While it is never easy to share such difficult news, Starship will be better positioned for success in the future, allowing us to continue to extend our position as the autonomous last mile delivery platform of choice. Starship is the only commercial autonomous delivery service currently operating at scale. Our robots are completing more than 2x the deliveries we did last year, highlighting our extraordinary growth and Starship’s ability to solve the many problems that human-based delivery businesses are facing. Each and every member of our team, past and present, has made a contribution to this success and I am so incredibly proud of what we’ve achieved to date. To ensure we secure the long term success of Starship, we will be taking the following steps moving forward:
- Focusing on commercial opportunities where we have been and will be the most successful. When we have the right mix of merchants, consumer base and commercial terms, our service excels and expands. We will redouble our efforts towards these markets.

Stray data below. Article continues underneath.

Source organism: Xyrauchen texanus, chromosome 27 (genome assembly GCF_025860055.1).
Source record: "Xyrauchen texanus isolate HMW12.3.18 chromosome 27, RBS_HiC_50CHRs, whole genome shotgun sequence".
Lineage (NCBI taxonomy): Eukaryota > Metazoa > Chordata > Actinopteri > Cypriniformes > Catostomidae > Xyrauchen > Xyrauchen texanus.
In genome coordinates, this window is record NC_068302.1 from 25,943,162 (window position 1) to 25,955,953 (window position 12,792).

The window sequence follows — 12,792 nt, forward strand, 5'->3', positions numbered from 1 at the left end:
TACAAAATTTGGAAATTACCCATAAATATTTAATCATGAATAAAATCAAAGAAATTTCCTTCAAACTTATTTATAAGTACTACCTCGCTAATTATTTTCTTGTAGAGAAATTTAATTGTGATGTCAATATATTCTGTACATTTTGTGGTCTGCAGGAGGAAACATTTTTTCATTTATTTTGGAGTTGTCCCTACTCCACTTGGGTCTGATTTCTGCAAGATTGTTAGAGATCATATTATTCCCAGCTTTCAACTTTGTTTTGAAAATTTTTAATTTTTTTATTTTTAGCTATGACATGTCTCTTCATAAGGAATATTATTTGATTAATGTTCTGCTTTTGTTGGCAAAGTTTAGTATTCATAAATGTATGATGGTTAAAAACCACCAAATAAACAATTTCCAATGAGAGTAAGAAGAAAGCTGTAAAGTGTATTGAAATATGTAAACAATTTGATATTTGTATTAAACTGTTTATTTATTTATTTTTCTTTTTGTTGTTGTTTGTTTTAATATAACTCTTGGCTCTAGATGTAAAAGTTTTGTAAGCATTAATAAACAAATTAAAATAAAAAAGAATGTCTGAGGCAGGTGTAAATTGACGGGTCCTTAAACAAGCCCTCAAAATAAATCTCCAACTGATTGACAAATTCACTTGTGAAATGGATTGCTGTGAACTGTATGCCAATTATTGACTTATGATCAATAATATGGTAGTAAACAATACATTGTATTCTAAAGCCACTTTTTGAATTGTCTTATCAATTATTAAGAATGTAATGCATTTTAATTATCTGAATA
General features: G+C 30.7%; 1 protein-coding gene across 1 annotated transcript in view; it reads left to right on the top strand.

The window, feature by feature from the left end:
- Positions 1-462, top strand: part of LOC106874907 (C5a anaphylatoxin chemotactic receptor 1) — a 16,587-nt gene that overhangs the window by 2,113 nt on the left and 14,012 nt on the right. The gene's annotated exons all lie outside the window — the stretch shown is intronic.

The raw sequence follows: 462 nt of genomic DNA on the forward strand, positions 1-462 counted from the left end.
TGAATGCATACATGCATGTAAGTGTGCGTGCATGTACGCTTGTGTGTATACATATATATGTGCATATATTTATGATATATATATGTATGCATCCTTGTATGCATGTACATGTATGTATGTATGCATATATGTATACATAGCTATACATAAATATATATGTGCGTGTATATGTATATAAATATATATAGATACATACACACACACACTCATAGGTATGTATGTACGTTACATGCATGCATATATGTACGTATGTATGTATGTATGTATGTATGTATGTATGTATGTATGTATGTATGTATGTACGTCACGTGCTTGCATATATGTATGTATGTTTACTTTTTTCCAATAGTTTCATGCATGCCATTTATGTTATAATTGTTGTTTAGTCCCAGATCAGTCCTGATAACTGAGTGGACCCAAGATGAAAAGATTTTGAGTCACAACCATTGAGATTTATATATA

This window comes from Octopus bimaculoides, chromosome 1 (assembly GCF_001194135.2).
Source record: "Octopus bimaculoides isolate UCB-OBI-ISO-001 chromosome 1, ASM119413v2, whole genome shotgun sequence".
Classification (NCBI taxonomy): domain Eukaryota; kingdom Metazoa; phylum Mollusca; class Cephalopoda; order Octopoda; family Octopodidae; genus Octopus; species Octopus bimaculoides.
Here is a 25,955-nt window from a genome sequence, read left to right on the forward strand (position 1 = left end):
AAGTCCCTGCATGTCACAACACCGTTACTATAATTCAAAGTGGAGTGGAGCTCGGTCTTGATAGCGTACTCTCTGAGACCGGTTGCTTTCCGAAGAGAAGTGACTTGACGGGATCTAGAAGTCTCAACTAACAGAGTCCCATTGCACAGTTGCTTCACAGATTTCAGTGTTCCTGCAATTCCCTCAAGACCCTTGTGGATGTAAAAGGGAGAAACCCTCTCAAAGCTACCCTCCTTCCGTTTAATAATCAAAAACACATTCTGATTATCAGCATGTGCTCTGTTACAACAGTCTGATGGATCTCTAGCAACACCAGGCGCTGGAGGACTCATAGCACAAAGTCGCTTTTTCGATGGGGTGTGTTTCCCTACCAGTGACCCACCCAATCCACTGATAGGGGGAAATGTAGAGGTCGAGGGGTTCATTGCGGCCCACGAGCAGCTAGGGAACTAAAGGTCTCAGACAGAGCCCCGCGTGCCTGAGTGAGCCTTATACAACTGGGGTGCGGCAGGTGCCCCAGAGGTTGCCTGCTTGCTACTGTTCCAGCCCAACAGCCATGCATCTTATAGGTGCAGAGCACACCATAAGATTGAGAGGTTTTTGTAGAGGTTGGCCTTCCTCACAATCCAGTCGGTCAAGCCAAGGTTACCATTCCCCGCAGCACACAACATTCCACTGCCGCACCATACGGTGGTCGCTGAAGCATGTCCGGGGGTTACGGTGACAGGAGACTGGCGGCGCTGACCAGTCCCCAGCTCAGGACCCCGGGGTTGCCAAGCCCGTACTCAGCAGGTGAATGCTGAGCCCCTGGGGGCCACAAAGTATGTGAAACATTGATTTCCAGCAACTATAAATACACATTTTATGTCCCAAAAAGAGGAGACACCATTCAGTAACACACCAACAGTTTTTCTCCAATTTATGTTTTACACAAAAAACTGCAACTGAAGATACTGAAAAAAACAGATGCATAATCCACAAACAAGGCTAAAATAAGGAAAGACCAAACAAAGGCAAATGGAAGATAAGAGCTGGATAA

- Adding new partners as part of our ‘Delivery as a Service’ model, where we provide the power of Starship’s automated delivery platform to meet the needs of retailers, delivery platforms and others which are searching for an environmentally, socially and financially sustainable way to meet the growing demand for local delivery in their businesses.
- We will operate with a more efficient business and operations team across all regions and as we scale to more cities and campuses.
To our team members who are leaving Starship, we want you to know that this is absolutely not a reflection of your performance or your value to us. You have all helped us enormously with our mission to make on-demand delivery more accessible, affordable and sustainable, and you have paved the way to build something that has impacted so many people globally. I want to express our sincere and heartfelt gratitude for your support and thank each and every one of you for your contributions on our journey so far. We will do everything in our power to help find new roles and support you during this transitional period.